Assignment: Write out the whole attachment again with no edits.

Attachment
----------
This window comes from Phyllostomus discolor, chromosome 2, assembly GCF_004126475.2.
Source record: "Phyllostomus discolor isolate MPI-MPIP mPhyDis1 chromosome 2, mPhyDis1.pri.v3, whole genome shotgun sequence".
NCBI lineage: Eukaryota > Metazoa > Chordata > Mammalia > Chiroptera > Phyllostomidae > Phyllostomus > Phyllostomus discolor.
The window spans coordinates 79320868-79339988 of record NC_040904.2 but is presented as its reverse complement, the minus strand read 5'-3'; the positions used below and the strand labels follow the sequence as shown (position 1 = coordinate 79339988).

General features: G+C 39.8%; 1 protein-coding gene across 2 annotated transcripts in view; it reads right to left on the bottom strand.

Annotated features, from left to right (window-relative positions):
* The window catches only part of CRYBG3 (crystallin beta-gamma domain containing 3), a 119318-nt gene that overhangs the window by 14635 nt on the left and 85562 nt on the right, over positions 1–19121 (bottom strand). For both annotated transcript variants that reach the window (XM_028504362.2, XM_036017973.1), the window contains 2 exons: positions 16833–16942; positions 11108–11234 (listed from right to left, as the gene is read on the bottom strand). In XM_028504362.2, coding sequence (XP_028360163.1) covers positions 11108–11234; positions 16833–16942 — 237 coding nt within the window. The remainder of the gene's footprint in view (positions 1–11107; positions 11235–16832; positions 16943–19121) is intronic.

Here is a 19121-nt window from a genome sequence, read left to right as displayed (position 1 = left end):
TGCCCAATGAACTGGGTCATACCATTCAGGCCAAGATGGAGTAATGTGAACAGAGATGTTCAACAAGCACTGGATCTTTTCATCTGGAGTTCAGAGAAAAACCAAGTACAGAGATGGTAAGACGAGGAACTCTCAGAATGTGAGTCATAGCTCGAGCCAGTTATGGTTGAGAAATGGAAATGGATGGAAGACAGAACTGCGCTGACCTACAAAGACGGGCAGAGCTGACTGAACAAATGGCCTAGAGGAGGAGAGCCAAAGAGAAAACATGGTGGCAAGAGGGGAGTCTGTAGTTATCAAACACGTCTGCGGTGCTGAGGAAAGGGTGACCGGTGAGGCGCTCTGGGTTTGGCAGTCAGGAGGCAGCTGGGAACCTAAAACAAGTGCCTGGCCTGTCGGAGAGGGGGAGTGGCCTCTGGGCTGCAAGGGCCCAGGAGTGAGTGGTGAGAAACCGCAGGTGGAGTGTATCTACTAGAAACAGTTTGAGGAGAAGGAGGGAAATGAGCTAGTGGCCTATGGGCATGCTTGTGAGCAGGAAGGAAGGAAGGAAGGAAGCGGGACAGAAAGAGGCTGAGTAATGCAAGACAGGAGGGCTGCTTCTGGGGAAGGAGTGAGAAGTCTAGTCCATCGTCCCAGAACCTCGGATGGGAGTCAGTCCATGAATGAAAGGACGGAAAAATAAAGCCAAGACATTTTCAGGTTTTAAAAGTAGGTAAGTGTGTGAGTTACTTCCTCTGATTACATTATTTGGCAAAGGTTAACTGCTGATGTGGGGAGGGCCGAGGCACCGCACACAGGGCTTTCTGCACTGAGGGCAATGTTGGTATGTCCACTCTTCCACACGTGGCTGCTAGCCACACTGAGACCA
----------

This window comes from Phyllostomus discolor, chromosome 2, assembly GCF_004126475.2.
Source record: "Phyllostomus discolor isolate MPI-MPIP mPhyDis1 chromosome 2, mPhyDis1.pri.v3, whole genome shotgun sequence".
NCBI lineage: Eukaryota > Metazoa > Chordata > Mammalia > Chiroptera > Phyllostomidae > Phyllostomus > Phyllostomus discolor.
The window spans coordinates 79320868-79339988 of record NC_040904.2 but is presented as its reverse complement, the minus strand read 5'-3'; the positions used below and the strand labels follow the sequence as shown (position 1 = coordinate 79339988).

General features: G+C 39.8%; 1 protein-coding gene across 2 annotated transcripts in view; it reads right to left on the bottom strand.

Annotated features, from left to right (window-relative positions):
* The window catches only part of CRYBG3 (crystallin beta-gamma domain containing 3), a 119318-nt gene that overhangs the window by 14635 nt on the left and 85562 nt on the right, over positions 1–19121 (bottom strand). For both annotated transcript variants that reach the window (XM_028504362.2, XM_036017973.1), the window contains 2 exons: positions 16833–16942; positions 11108–11234 (listed from right to left, as the gene is read on the bottom strand). In XM_028504362.2, coding sequence (XP_028360163.1) covers positions 11108–11234; positions 16833–16942 — 237 coding nt within the window. The remainder of the gene's footprint in view (positions 1–11107; positions 11235–16832; positions 16943–19121) is intronic.

Here is a 19121-nt window from a genome sequence, read left to right as displayed (position 1 = left end):
TGCCCAATGAACTGGGTCATACCATTCAGGCCAAGATGGAGTAATGTGAACAGAGATGTTCAACAAGCACTGGATCTTTTCATCTGGAGTTCAGAGAAAAACCAAGTACAGAGATGGTAAGACGAGGAACTCTCAGAATGTGAGTCATAGCTCGAGCCAGTTATGGTTGAGAAATGGAAATGGATGGAAGACAGAACTGCGCTGACCTACAAAGACGGGCAGAGCTGACTGAACAAATGGCCTAGAGGAGGAGAGCCAAAGAGAAAACATGGTGGCAAGAGGGGAGTCTGTAGTTATCAAACACGTCTGCGGTGCTGAGGAAAGGGTGACCGGTGAGGCGCTCTGGGTTTGGCAGTCAGGAGGCAGCTGGGAACCTAAAACAAGTGCCTGGCCTGTCGGAGAGGGGGAGTGGCCTCTGGGCTGCAAGGGCCCAGGAGTGAGTGGTGAGAAACCGCAGGTGGAGTGTATCTACTAGAAACAGTTTGAGGAGAAGGAGGGAAATGAGCTAGTGGCCTATGGGCATGCTTGTGAGCAGGAAGGAAGGAAGGAAGGAAGCGGGACAGAAAGAGGCTGAGTAATGCAAGACAGGAGGGCTGCTTCTGGGGAAGGAGTGAGAAGTCTAGTCCATCGTCCCAGAACCTCGGATGGGAGTCAGTCCATGAATGAAAGGACGGAAAAATAAAGCCAAGACATTTTCAGGTTTTAAAAGTAGGTAAGTGTGTGAGTTACTTCCTCTGATTACATTATTTGGCAAAGGTTAACTGCTGATGTGGGGAGGGCCGAGGCACCGCACACAGGGCTTTCTGCACTGAGGGCAATGTTGGTATGTCCACTCTTCCACACGTGGCTGCTAGCCACACTGAGACCA